The name Abucay was coined from “abu-kinaykay” which means digging debris of fire. According to legend, a Spaniard came to this town and asking for its name. it so happened that his arrival coincided with the just extinguished big fire that burned and destroyed quite a number of houses in the place and so the people were busy digging the remains from the ashes. Digging or shoveling, “kinaykay’ in local dialect. So when this Spaniard asked for the name of the place, the residents replied. “abu-kinaykay”, thinking that this Spaniard was asking what they were doing. From then on this town was called that way and later on to abucay.
Abucay was the site of the infamous massacre of 400 Pampangos who fought against the Dutch invaders on June 23, 1647. This town witnessed the courage and heroism of our countrymen who resisted against the Spaniards, the dutch, the Americans, and the Japanese colonizers.
Movable wooden press blocks was taken within the church of Abucay to be the first printing press in the country and is refuted to be older than any other single press in the United States. Tomas Pinpin, a native of Abucay, who grew up under the tutelage of the Dominican priest in the convent, learned the rudiments of printing from Fray Francisco Blanca de San Jose and Juan de Vera, a Chinese printer at the University of Santo Tomas. Pinpin is undoubtedly the first Filipino printer.
Abucay Facebook Page
Abucay is now a developing town. Tourism wise, they have the Sibul Spring, the Pasukalan Falls, the Raven Resort, and the Abucay Catholic Church. Mabatang, its biggest and most progressive barangay, is touted as the Christmas Capital in Bataan for their annual Christmas decoration competition. Every corner in Mabatang is alive with lights and decorations. And some of the famous “walis tambo’ (broom) you buy in Baguio City is actually from Abucay, Bataan, which will be the host of the Letran College.
Located in the northern part of Bataan and Pampanga, Abucay is 119 kilometers from Manila or within a 50-km radius from Manila Bay.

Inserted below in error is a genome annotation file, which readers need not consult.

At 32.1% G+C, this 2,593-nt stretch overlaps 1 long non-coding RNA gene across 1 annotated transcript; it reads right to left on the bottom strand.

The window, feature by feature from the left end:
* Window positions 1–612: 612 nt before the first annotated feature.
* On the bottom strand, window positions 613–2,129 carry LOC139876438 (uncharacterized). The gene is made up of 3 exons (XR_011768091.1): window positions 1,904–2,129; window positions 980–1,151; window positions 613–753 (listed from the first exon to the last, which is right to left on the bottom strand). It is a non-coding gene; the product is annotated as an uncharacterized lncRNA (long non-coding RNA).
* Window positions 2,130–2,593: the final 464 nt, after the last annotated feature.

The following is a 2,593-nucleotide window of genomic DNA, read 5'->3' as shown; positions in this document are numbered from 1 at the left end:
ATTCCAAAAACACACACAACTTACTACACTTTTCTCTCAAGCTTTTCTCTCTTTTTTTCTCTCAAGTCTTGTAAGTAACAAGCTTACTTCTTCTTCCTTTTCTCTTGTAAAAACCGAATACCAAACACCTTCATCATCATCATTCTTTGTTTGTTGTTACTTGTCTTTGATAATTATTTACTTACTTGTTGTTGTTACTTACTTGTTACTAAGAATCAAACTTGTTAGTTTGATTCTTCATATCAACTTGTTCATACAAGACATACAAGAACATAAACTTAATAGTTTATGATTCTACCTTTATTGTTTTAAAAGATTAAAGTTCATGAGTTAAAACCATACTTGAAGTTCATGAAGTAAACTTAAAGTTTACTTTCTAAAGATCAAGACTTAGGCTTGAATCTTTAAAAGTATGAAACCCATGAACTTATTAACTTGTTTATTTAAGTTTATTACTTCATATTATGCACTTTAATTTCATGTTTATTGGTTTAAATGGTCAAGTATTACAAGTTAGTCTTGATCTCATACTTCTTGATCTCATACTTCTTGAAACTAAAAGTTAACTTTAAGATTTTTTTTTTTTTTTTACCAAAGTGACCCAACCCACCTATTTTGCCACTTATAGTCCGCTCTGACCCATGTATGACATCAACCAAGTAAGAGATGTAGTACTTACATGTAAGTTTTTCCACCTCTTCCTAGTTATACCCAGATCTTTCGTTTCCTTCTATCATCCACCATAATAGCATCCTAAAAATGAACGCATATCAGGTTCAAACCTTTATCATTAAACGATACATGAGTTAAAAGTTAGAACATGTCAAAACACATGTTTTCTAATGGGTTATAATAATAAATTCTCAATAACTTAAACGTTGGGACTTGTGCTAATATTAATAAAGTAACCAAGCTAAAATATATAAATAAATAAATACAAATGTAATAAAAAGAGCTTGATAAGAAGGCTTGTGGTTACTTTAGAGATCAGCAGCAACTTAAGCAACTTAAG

It has a total land area of 7,970.00 hectares, 44% of which is ideal for habitation and lowland rice cultivation and fish farming. Six rivers with a combined length of 37 kilometers intertwine from western to eastern direction, Secondary forests cover the western portion which is nearly 38% of Abucay’s land area.
Abucay has a total population of 29,440 as of 1995 with an average growth rate of 1.92% per annum.
Existing fishponds cover an area of 1,521.2 hectares, 319.25 hectares are under intensive use while the rest are non-functioning but available for utilization. Among the commercial marine species found in the area are milkfish, tilapia, pla-pla and shrimps.
Agricultural produce rice, corn, root crops, legumes, vegetable and various kinds as well as forest grown bamboo and buho.
UTILITIES AND AMENITIES
Telephone services are provided by PLDT and Digitel while the Bureau of Telecommunications (BUTEL) gives telegraphic services. Mobiline and smart cell sites now exists in Barangay Gabon and Omboy respectively.
Postal services is managed by the Philippine Postal Corporation
The power needs of Abucay is supplied by Napocor through Peninsula Electric Cooperative (PENELCO). All barangays have electrical connections.
Ground water is the common source of water in Abucay. Most households use the water tank system generated by mechanized pumps and open wells.
Abucay has 4 banks, 9 schools, 11 health facilities and 2 recreational facilities including the Sibul Spring, a natural spring with an area for outdoor recreation and provides sulfuric swimming with therapeutic effect.
Industrial activities in the municipality are mostly agro-based like piggery, poultry-raising, rice mills and fishponds. Broom making and fish-processing are also dominant in the area.
Garments production, handicrafts, candy-making, boat-making and slipper-making are the industries identified to have high potentials for development and promotion in Abucay. There are two (2) garment firms engaged in exports. The abundance of raw materials particularly marine and forest resources, an available pool of trainable labor and the inclusion of Abucay in the PEZA law for economic zone are expected to boost the municipality’s potential to have a modernized agro-industrial economy.